Sharpton Warns Congress About Racial Profiling
(CNSNews.com) - The Rev. Al Sharpton, founder of the National Action Network and a potential presidential candidate for the 2004 race, warned lawmakers Thursday to avoid racial profiling as they seek ways to prevent future terrorist attacks.
"In the midst of the response and reaction and outrage to what occurred at the World Trade Center and the Pentagon, it's important that we not, in a flawed strategy, turn back the pages of progress to where more innocent people become discomforted and outright violated," Sharpton told reporters in Washington.
"We cannot go back to an era when it is acceptable for law enforcement to target or profile people based on their race or nationality," he added.
Sharpton went on to say that current legislation being proposed in Congress would target people of Middle Eastern descent and "strikes at the core of what America ought to represent," creating division at a time the U.S. should be united.
"The threat of this anti-terrorism bill is to rob the civil rights and civil liberties, and in fact dignity," he said. "But it is misdirected if we begin to go back to something that divides America rather than unites America, at a time when we need to stand together against common enemies.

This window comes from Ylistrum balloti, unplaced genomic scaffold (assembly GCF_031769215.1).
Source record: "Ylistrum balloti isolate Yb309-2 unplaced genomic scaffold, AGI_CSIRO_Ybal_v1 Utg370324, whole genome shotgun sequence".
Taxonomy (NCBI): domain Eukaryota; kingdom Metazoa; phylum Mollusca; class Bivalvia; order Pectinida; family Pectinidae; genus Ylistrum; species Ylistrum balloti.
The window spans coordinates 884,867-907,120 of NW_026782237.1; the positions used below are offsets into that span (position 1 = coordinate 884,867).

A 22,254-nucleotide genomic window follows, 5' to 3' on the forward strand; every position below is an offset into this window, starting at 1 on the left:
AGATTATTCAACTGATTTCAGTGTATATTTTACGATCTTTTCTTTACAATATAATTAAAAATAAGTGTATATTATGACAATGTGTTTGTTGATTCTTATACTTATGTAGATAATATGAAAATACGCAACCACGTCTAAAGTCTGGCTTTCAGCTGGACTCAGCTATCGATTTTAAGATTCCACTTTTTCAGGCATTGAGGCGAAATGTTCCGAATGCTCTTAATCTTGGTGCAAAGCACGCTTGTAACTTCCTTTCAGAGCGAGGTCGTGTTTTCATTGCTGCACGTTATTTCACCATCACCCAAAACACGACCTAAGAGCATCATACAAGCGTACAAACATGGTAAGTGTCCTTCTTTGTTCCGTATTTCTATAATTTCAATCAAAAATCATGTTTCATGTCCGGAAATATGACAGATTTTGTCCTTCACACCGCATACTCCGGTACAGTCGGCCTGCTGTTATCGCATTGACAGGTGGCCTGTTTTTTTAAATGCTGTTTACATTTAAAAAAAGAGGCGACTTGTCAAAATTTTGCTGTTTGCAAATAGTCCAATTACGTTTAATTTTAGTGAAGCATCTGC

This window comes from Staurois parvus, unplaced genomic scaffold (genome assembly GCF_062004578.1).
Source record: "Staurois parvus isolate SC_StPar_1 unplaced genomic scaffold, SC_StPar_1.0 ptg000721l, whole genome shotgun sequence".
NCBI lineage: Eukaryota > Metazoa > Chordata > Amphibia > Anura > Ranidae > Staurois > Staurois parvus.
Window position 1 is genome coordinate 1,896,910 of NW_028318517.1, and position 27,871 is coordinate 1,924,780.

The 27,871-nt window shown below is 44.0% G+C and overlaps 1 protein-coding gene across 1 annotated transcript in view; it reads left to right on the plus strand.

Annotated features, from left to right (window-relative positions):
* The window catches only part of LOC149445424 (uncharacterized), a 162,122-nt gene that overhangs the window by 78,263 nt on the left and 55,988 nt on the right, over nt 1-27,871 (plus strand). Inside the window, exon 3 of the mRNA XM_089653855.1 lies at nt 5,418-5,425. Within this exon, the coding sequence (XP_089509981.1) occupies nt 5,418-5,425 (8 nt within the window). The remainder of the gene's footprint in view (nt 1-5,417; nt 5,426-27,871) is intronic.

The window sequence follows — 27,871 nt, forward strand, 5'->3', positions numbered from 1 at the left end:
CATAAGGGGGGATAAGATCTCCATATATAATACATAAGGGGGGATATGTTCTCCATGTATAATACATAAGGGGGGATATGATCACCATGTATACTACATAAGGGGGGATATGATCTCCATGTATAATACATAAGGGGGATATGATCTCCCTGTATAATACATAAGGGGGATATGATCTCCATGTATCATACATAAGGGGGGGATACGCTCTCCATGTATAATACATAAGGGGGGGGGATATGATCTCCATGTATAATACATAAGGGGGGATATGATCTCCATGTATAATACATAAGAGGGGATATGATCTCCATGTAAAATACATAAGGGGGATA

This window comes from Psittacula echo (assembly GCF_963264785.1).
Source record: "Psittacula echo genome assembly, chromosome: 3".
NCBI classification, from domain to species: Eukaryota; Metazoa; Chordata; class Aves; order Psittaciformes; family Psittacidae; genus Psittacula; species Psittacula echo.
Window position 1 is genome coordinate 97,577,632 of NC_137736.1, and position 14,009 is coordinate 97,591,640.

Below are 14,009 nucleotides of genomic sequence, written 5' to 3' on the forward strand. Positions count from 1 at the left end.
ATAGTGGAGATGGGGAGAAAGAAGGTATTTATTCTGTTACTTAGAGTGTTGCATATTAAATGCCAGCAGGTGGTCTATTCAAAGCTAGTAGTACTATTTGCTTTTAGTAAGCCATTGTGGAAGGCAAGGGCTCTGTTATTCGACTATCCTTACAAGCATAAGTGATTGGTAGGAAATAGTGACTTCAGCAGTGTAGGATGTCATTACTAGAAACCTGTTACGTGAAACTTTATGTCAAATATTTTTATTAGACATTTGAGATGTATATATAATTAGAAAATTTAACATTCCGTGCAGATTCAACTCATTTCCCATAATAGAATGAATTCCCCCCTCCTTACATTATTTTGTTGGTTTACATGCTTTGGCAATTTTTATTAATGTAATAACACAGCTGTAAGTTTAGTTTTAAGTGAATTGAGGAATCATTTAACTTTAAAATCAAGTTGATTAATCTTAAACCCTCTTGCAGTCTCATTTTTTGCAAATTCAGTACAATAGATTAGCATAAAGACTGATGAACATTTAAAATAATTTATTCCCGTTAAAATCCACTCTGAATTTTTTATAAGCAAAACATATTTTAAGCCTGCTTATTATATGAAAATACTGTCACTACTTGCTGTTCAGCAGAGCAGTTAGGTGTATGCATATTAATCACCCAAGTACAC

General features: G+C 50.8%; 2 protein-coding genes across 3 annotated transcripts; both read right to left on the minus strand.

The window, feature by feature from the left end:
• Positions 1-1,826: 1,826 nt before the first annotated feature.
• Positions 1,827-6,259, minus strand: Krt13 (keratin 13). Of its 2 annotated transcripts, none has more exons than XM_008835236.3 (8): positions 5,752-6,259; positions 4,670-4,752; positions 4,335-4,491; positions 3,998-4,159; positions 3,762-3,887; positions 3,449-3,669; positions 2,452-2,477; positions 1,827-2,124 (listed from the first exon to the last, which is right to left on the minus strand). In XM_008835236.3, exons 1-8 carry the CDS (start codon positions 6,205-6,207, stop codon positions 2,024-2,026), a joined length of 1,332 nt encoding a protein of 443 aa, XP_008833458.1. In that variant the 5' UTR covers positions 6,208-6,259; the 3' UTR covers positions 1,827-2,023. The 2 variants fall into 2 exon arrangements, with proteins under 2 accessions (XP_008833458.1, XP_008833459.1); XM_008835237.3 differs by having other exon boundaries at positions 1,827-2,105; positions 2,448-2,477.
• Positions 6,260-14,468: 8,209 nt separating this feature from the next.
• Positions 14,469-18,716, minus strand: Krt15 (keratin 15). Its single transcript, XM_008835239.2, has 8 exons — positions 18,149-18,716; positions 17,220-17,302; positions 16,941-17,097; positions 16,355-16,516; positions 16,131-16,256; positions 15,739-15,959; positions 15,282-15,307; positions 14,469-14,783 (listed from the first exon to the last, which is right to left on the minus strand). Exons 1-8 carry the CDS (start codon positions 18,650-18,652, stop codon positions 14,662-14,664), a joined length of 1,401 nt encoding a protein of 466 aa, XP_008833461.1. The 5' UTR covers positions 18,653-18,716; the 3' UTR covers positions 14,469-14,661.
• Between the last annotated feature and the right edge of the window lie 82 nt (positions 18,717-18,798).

"To begin targeting race and religion will divide a nation that needs to be united in the face of these threats, and not only will it not protect us from terrorism, it will break the morale of the citizens that ought to be united and stand together in this time," Sharpton said.
Sharpton added that the proposed legislation is an attempt by the right to bring back legalized racial profiling.
"This bill, in my judgment is nothing short of an attempt to move forward in a right wing kind of lockdown of America that we have tried to resist for 5-6 years [while fighting] racial profiling," he said. "All that work [against racial profiling] would be thrown out the window in the name of fighting terrorism, when in fact profiling helps terrorists."
Sharpton said that above all, civil liberties in the U.S. must be protected if it is to win its new war against terrorism.
"The price we must pay against terrorism is a price of unity, a price of building our intelligence, but not a promise of saying we must check in our civil rights and civil liberties at the door, because we are not saving America. We are destroying an America that so many others want to destroy," he said. "It's absolutely unpatriotic not to support this country at this time, but it is also unpatriotic to undermine liberty and rights of the citizens of the country that makes the country the promise it is in the first place."